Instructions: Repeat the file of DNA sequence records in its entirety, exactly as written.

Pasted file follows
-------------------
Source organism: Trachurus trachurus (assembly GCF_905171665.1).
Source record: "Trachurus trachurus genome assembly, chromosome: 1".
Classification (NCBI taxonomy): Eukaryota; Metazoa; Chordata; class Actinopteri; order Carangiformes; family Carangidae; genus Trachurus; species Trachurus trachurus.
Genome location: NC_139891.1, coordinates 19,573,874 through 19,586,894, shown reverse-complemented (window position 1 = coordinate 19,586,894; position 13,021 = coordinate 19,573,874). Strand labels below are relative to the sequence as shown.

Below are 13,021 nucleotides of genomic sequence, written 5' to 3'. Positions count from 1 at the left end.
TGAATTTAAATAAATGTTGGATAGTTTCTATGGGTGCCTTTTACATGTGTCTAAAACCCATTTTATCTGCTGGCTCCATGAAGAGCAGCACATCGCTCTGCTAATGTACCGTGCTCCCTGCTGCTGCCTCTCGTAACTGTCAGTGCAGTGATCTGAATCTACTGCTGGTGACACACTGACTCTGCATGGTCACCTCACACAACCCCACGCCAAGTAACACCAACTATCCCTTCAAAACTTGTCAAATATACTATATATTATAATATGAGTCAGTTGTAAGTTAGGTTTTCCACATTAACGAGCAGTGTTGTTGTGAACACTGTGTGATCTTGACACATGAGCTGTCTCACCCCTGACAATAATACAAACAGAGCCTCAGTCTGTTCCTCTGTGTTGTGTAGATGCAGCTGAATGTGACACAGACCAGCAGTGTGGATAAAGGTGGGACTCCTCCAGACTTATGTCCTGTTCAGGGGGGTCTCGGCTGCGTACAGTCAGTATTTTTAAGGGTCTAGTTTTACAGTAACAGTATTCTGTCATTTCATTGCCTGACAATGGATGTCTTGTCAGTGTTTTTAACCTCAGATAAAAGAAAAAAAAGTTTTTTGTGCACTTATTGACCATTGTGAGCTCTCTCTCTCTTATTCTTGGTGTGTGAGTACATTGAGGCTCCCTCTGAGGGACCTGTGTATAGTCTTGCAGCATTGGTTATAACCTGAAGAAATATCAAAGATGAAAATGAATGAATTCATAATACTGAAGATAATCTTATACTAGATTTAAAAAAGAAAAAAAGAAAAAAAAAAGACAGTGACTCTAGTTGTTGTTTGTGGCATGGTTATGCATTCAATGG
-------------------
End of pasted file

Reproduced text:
Source organism: Trachurus trachurus (assembly GCF_905171665.1).
Source record: "Trachurus trachurus genome assembly, chromosome: 1".
Classification (NCBI taxonomy): Eukaryota; Metazoa; Chordata; class Actinopteri; order Carangiformes; family Carangidae; genus Trachurus; species Trachurus trachurus.
Genome location: NC_139891.1, coordinates 19,573,874 through 19,586,894, shown reverse-complemented (window position 1 = coordinate 19,586,894; position 13,021 = coordinate 19,573,874). Strand labels below are relative to the sequence as shown.

Below are 13,021 nucleotides of genomic sequence, written 5' to 3'. Positions count from 1 at the left end.
TGAATTTAAATAAATGTTGGATAGTTTCTATGGGTGCCTTTTACATGTGTCTAAAACCCATTTTATCTGCTGGCTCCATGAAGAGCAGCACATCGCTCTGCTAATGTACCGTGCTCCCTGCTGCTGCCTCTCGTAACTGTCAGTGCAGTGATCTGAATCTACTGCTGGTGACACACTGACTCTGCATGGTCACCTCACACAACCCCACGCCAAGTAACACCAACTATCCCTTCAAAACTTGTCAAATATACTATATATTATAATATGAGTCAGTTGTAAGTTAGGTTTTCCACATTAACGAGCAGTGTTGTTGTGAACACTGTGTGATCTTGACACATGAGCTGTCTCACCCCTGACAATAATACAAACAGAGCCTCAGTCTGTTCCTCTGTGTTGTGTAGATGCAGCTGAATGTGACACAGACCAGCAGTGTGGATAAAGGTGGGACTCCTCCAGACTTATGTCCTGTTCAGGGGGGTCTCGGCTGCGTACAGTCAGTATTTTTAAGGGTCTAGTTTTACAGTAACAGTATTCTGTCATTTCATTGCCTGACAATGGATGTCTTGTCAGTGTTTTTAACCTCAGATAAAAGAAAAAAAAGTTTTTTGTGCACTTATTGACCATTGTGAGCTCTCTCTCTCTTATTCTTGGTGTGTGAGTACATTGAGGCTCCCTCTGAGGGACCTGTGTATAGTCTTGCAGCATTGGTTATAACCTGAAGAAATATCAAAGATGAAAATGAATGAATTCATAATACTGAAGATAATCTTATACTAGATTTAAAAAAGAAAAAAAGAAAAAAAAAAGACAGTGACTCTAGTTGTTGTTTGTGGCATGGTTATGCATTCAATGG